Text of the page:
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In an era of transparency a new type of advisor gets the edge, but it starts with deliberate documentation and arming the prospect
April 11, 2012 — 4:56 AM UTC by Jack Waymire
I believe there are two primary types of financial advisors. There are Type B professionals who are intellectual, quantitative, and analytical. They rely on their qualifications and investment processes to win new clients. There are also Type A advisors who have limited credentials. They rely on personalities and sales skills to win new clients. See: 10 advisors explain how they build sales without getting 'salesy’.
I also believe many Type B advisors have limited sales skills. And, based on my experience working with thousands of high quality professionals, many Type B’s do not like sales activities. Many of them say selling is a necessary evil that is required to obtain new clients. They would much rather be helping current clients achieve their financial goals.
Type A’s, on the other hand, thrive in a marketing environment that maximizes the impact of their personalities and sales skills. They use a sales process I call “Like/Trust/Sell” to make money. They use personalities to get investors to like them — they know investors trust people they like. Once trust is established, they use sales skills to convince investors they are financial experts — they know investors do not question the advice of experts. This sets the stage for the final step — investors buy the sales recommendations of experts.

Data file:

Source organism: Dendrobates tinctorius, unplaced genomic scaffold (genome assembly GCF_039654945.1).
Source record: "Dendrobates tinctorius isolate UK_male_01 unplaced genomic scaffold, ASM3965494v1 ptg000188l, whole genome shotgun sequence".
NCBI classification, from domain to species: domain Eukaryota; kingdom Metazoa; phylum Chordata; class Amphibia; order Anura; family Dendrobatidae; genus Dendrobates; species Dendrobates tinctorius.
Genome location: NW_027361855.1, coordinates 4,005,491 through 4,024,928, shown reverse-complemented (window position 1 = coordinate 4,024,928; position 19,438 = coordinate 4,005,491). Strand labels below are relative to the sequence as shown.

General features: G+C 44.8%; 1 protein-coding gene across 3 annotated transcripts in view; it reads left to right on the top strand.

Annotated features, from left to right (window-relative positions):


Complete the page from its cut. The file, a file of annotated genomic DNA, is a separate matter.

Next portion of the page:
How do Type B advisors compete in an environment that is dominated by Wall Street’s sales culture? Based on our surveys, 22% hire marketing experts to sell their services for them. 43% limit their marketing activities to direct referrals from sources that trust them. Less than 5% commit time to acquiring more advanced sales skills. The issue is not skills, it is the sales process and the best use of their time. See: Stockbrokers are ready to shed their sales culture, says SEI Investments study.
Type B’s need a strategy that reduces the impact of personalities and sales skills and increases the impact of credentials, ethics, business practices, and services. The regulators may have created this strategy for them. FINRA and the SEC are in the process of putting more emphasis on transparency that protects investors from predatory sales practices, false claims, and scams.
The regulators may have finally determined the detection of fraudulent business practices after the investors’ assets are gone is not protection. It is the same detection mentality that is pervasive in law enforcement. There has to be a crime before regulators swing into action. Transparency has the potential to protect investors by helping them avoid bad financial advice, bad investment products, and scams while their assets are still intact.